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Poem by Robert Burns

Elegy on the Late Miss Burnet, of Monboddo

Lies neer exulted in so rich a prize
  As Burnet, lovely from her native skies;
Nor envious death so triumphd in a blow,
  As that which laid th accomplishd Burnet low.

Thy form and mind, sweet maid, can I forget?
  In richest ore the brightest jewel set!
In thee high Heaven above was truest shown,
  And by his noblest work the Godhead best is known.

In vain ye flaunt in summers pride, ye groves;
  Thou crystal streamlet with thy flowery shore,
Ye woodland choir that chant your idle loves,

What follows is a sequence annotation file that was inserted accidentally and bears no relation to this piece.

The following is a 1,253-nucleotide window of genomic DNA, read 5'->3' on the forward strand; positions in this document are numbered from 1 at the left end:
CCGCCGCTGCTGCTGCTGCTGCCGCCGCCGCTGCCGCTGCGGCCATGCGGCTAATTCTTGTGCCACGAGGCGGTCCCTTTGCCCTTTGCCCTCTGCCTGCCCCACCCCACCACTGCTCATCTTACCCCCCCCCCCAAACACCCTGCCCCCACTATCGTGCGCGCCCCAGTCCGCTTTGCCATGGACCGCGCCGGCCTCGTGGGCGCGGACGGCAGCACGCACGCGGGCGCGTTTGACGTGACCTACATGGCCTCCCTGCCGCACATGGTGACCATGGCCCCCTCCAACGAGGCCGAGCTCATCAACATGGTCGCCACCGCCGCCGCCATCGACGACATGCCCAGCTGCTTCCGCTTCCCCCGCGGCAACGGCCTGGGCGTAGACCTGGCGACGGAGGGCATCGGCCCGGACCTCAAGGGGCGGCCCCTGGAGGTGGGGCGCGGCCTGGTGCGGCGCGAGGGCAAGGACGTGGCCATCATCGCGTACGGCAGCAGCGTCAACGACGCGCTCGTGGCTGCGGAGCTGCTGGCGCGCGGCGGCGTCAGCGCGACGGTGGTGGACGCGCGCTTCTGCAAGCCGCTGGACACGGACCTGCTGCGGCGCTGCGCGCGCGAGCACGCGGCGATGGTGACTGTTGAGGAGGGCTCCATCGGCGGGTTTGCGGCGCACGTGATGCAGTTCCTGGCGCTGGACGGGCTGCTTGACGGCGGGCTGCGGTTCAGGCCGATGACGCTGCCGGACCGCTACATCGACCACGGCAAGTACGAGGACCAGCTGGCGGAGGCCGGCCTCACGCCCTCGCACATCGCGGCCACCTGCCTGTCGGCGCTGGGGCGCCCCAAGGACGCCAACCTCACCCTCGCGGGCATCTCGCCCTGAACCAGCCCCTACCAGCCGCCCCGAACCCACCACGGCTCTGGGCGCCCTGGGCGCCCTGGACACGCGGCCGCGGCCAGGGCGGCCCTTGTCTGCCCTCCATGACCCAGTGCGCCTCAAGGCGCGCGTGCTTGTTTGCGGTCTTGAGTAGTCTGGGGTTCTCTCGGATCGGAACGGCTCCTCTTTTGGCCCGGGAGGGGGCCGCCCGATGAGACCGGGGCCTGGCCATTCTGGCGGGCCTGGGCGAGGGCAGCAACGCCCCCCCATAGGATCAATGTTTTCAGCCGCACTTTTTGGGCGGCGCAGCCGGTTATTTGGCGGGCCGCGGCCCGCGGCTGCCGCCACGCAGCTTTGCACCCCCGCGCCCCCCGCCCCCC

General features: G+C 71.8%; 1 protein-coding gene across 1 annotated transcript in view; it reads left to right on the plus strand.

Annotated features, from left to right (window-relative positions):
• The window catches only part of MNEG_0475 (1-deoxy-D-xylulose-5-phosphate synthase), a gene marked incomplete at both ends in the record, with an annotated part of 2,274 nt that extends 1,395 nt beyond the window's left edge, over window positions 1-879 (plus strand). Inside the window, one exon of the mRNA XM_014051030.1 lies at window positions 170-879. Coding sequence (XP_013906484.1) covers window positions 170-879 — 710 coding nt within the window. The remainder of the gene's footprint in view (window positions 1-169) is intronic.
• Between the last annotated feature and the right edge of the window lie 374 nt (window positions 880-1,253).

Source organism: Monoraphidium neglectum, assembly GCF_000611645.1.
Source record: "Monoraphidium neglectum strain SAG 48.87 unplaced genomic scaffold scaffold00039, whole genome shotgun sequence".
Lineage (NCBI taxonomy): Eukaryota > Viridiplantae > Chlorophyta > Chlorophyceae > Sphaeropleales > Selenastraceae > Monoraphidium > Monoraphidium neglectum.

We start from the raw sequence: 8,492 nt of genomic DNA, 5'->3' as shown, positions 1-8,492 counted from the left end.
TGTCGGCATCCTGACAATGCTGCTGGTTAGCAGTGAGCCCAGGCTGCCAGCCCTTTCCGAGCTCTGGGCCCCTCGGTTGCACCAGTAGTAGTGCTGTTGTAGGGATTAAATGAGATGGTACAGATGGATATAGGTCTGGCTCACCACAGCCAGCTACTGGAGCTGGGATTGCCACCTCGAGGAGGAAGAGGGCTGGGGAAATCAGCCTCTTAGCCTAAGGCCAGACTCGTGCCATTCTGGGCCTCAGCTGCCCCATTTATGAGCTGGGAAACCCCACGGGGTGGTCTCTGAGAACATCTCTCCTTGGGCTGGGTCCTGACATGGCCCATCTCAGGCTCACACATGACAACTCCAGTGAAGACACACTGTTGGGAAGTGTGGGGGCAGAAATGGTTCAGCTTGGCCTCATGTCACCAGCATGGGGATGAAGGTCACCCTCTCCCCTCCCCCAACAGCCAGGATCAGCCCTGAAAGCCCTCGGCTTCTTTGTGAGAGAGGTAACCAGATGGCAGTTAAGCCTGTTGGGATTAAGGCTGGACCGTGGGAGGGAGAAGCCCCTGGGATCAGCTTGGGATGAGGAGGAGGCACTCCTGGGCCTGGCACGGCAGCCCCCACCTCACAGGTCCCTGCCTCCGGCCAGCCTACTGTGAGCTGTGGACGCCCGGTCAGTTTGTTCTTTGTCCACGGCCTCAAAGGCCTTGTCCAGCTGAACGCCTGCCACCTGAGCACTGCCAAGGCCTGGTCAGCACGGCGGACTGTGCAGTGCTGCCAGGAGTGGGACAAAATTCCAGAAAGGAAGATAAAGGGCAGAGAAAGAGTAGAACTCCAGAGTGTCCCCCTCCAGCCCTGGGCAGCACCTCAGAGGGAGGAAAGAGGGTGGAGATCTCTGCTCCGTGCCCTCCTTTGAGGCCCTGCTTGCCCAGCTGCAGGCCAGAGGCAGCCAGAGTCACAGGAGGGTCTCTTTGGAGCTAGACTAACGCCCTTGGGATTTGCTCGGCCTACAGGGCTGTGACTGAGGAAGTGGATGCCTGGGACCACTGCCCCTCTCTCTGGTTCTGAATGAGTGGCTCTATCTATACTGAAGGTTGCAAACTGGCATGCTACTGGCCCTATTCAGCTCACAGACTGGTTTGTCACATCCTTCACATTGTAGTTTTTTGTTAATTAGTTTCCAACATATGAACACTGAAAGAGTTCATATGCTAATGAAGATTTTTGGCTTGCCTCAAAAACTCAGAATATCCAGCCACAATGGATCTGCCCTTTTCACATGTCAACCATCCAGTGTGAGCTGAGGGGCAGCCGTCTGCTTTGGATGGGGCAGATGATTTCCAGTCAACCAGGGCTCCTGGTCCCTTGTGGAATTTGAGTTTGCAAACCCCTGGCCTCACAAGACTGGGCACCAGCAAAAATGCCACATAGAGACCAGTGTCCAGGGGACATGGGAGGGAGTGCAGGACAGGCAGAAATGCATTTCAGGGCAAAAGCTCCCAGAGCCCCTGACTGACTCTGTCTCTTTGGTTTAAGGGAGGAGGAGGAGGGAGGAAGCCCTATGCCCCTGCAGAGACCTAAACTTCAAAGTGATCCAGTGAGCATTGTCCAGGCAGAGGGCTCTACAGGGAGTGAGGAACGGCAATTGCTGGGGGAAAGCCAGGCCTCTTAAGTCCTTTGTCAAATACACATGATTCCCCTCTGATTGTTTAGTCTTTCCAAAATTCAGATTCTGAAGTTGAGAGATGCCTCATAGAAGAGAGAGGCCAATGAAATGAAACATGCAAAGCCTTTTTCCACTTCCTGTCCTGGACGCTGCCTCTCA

Ye cease to charm-Eliza is no more!

Ye heathy wastes, inmixd with reedy fens;
  Ye mossy streams, with sedge and rushes atord;
Ye rugged cliffs oerhanging dreary glens,
  To you I fly, ye with my soul accord.

Princes, whose cumbrous pride was all their worth,-
  Shall venal lays their pompous exit hail?
And thou, sweet excellence! forsake our earth,
  And not a Muse in honest grief bewail?

We saw thee shine in youth and beautys pride,
  And virtues light, that beams beyond the spheres;
But like the sun eclipsd at morning tide,
  Thou leftst us darkling in a world of tears.

The parents heart that nestled fond in thee,
  That heart how sunk, a prey to grief and care;
So deckt the woodbine sweet yon aged tree,
  So from it ravishd, leaves it bleak and bare.

                      Robert Burns

Robert Burns's other poems:
  1. Mark Yonder Pomp
  2. Theres News, Lasses
  3. Scroggam
  4. To a Young Lady, Miss Jessy Lewars, Dumfries, with Books which the Bard Presented her
  5. The Toast

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